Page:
Jacques Mattheij

Technology, Coding and Business

Junk DNA ? No Way!

There is a large amount of DNA that does not ‘code’ for any known proteins, this DNA has been labelled ‘junk DNA’, reminiscent of garbage bags and messy basements carrying the leftovers of evolutionary dead-ends.

I don’t believe any of it. Nature is much too frugal to use 90% of our most precious molecules as a garbage dump, I think it is functional, and probably all of it rather than just some of it.

Stuff I fully expect to be present in the ‘junk’:

  • redundancy
  • checks
  • software
  • building plans

Let’s look at those in detail:

  • redundancy

I expect portions of the junk DNA to be helpful in restoring broken segments elsewhere, either directly (by containing fragmentary copies of real genes), indirectly (by containing mechanisms that can ‘fix’ broken strands)

  • checks

Checksum data for very important portions of our genome, without which failure rates might be higher than they are, think of this as ‘meta data’ that describes other parts of the genome.

  • software

This is the big one, I fully expect that a portion of the DNA is set aside for a BIOS for the body that it belongs to, and because the software is intimately entwined with the hardware it is right there when needed (for instance while developing the brain)

  • building plans

Proteins don’t magically assemble into bodies, if they would then medicine would be a piece of cake (just inject the right proteins and you’ll be fine, no matter what ails you). Instead we need some soft of high level map that guides the proteins during development to the right spots and degree of activity. The genome would be an excellent place to store such information, since it is copied from cell to cell during development.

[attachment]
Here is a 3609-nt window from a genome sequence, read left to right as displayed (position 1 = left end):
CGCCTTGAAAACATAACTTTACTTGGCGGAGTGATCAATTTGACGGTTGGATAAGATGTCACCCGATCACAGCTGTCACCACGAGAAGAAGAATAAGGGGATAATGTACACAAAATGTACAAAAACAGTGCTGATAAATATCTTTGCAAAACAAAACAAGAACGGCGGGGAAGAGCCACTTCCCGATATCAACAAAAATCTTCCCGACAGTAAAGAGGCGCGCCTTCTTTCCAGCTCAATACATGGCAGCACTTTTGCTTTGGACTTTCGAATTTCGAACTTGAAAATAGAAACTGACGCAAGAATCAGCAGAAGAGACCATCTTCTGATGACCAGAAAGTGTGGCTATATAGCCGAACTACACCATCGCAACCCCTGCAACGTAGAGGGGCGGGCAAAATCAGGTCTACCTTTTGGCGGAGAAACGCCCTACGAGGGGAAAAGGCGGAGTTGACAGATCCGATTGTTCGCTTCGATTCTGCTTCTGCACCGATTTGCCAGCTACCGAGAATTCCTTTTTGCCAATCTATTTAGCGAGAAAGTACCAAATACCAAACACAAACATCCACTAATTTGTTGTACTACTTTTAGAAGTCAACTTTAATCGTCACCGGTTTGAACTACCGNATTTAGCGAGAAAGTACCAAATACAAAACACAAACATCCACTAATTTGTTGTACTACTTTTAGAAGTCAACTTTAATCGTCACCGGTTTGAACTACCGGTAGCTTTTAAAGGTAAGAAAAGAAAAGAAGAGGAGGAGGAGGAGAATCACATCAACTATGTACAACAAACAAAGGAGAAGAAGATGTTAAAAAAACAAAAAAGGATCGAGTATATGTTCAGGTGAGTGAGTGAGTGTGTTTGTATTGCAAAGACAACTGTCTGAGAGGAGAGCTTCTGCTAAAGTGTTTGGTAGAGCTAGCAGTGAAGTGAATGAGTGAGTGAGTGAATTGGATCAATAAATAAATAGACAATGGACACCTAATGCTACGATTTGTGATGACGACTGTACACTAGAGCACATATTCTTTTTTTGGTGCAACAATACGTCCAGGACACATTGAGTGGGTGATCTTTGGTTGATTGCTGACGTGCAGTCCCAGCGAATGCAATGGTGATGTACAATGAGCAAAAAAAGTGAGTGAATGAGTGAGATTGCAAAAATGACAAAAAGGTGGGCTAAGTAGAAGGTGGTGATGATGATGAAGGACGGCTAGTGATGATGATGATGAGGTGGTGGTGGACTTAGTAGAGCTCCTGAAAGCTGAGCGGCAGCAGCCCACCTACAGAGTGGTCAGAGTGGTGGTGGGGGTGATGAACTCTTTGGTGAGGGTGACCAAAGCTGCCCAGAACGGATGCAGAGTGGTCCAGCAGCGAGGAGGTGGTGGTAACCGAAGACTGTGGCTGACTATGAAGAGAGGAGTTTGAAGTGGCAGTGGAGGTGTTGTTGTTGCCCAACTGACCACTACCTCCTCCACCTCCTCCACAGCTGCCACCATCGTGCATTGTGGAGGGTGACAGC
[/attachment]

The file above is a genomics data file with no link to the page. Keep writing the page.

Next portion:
Note that junk DNA (I use the term, even if I don’t believe there is any ‘junk’ in there) is one of those things that can only get smaller, as we understand more and more of our genetic heritage we will find that there is less junk, until eventually there is none left.

I’m really curious how long it will take us to drop that percentage below 50% and how long it will take us to relabel junk DNA as ‘not yet understood DNA’, or for lack of a better word ‘unidentified DNA’.

HN Submission/Discussion
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